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Duck Valley Reservation

Working on his master’s degree, KW Pete pauses to answer questions outside the Duck Valley Indian Reservation greenhouse Nov. 2.


Kenneth “KW” Pete Jr. wanted to be a farmer when he was growing up on the Duck Valley Indian Reservation, but a trip to Hawaii changed his mind.

He was working on a bachelor’s degree in agricultural economics from the University of Idaho when he took a course in Hawaiian culture and ecology — and became interested in growing plants in greenhouses. Pete is now employed by the Bureau of Land Management as the tribe’s student greenhouse manager as he works on a master’s degree in environmental science.

Pete shoveled dirt Nov. 2 outside one of the three greenhouses on the Duck Valley reservation. It was just general maintenance to keep the outside, as well as the inside, of the greenhouses looking good and operating smoothly.

Pete, who graduated from Owyhee Combined School in 2009, was one of the students who helped build the first greenhouse there in 2006.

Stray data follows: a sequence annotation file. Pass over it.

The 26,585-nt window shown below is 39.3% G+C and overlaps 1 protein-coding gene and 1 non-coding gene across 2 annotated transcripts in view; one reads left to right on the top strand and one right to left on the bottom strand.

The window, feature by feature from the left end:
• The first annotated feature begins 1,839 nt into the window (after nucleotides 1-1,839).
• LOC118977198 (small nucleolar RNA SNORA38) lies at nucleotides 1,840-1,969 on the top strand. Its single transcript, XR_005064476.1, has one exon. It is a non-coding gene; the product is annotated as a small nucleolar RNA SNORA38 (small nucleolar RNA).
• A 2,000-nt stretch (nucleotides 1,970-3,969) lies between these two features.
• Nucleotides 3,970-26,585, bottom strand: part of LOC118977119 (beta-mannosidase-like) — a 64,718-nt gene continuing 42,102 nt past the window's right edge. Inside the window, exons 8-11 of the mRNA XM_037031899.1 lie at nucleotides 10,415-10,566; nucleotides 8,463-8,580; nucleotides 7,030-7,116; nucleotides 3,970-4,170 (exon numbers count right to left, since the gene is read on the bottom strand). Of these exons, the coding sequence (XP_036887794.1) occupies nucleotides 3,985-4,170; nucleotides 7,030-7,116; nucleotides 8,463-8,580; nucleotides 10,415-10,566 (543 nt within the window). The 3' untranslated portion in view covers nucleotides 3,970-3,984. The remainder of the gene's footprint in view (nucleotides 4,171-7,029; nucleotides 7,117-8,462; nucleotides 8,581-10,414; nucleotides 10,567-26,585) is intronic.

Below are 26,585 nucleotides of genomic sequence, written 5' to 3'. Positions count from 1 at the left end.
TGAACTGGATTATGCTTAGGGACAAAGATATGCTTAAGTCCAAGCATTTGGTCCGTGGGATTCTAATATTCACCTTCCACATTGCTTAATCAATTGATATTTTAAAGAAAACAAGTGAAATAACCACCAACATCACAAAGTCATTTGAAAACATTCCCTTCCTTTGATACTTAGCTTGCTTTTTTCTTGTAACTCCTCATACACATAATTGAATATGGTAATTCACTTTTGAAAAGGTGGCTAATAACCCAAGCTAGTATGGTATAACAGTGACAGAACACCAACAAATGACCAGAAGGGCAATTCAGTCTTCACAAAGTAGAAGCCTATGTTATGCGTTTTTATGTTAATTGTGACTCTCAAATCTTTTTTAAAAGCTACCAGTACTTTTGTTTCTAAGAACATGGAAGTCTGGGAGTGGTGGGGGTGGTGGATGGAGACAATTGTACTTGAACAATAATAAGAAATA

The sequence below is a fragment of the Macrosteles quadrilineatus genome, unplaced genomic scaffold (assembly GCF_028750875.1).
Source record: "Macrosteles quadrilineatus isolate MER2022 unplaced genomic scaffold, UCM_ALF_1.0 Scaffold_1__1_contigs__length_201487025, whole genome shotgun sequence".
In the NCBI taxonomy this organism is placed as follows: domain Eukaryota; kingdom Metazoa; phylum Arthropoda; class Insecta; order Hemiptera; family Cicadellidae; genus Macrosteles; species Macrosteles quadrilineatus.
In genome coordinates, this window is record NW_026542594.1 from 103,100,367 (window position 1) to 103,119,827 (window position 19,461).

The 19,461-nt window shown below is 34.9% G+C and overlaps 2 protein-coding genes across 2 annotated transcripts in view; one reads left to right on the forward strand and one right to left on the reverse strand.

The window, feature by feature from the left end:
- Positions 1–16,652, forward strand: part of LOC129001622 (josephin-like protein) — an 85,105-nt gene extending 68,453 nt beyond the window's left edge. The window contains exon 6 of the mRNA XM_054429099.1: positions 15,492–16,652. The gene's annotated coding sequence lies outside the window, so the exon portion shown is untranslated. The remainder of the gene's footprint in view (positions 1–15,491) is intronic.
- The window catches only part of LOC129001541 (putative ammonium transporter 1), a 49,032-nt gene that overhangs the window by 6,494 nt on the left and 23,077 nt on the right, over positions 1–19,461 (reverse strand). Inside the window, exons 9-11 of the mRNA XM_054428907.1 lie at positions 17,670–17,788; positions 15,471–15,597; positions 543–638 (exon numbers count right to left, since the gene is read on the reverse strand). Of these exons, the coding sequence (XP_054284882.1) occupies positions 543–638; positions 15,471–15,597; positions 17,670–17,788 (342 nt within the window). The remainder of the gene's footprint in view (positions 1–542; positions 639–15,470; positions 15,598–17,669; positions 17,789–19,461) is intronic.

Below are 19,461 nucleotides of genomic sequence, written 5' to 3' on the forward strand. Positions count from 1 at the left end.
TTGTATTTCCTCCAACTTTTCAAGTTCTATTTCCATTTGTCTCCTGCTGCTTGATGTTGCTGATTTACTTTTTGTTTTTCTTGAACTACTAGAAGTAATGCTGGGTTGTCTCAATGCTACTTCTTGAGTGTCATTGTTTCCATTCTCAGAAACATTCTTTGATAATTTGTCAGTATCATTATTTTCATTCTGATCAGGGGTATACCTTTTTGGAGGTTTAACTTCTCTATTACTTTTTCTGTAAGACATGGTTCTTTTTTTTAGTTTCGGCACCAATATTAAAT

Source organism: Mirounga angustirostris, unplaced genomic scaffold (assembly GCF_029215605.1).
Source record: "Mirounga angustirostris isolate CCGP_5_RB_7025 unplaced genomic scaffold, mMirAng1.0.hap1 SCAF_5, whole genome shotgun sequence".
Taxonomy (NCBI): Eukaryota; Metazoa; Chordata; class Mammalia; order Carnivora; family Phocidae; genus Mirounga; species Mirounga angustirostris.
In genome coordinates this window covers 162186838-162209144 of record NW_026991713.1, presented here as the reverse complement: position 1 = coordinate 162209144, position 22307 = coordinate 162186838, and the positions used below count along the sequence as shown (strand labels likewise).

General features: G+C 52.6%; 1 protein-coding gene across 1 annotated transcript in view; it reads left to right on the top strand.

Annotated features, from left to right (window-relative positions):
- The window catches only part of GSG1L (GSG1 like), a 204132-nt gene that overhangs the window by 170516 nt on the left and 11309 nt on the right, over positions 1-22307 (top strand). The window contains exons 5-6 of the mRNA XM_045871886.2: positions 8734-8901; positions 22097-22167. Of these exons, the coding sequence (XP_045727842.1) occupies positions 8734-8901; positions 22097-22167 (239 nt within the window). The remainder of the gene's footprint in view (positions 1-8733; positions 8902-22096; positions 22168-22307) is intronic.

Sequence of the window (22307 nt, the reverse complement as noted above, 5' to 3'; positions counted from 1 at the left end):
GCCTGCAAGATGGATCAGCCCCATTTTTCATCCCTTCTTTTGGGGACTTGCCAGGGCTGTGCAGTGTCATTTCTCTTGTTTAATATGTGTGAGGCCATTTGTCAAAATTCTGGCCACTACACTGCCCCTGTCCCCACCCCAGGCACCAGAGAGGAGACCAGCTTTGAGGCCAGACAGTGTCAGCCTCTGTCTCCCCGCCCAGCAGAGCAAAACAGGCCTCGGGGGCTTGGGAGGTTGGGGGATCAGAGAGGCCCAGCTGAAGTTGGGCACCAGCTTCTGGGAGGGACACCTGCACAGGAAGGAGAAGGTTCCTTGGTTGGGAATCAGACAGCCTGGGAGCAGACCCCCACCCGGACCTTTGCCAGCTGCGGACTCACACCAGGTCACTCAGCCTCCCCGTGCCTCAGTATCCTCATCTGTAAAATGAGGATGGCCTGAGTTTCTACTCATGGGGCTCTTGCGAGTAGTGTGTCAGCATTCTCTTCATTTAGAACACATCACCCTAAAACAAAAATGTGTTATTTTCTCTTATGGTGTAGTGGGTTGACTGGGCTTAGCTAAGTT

“The interest KW had was fostered in that first greenhouse,” said Susan Filkins, a BLM natural resource specialist.

In October, Pete and Filkins attended the Intertribal Nursery Council in Buffalo, N.Y., an annual conference open to tribal members and others who work for or with tribal agencies. They gather to share conservation information, preserve ecological knowledge and receive training. The Intertribal Nursery Council’s website says it is a Forest Service-managed, tribally guided organization for advancing the interests of native peoples involved with plant production in nurseries.

Pete and Filkins gave a presentation on the Shoshone-Paiute Tribe’s greenhouse project.

“We need more native plants on rangelands,” Pete said. “They are able to compete with exotics like cheatgrass.”

As a graduate student, he traveled with a friend — a master’s degree candidate — to Luzon in the Philippines to help indigenous people grow plants in greenhouses.

“This is part of our culture,” Pete said. “We use sagebrush for cultural reasons.”

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Pete said the Shoshone-Paiute make tea from it and use it to smudge — or bless themselves — and the flowers and seed pods are edible.

Though he has traveled far from the Duck Valley Indian Reservation, he didn’t want to be anywhere else Nov. 2.

“I think I’ll stick around here for now.”

Tetona Dunlap


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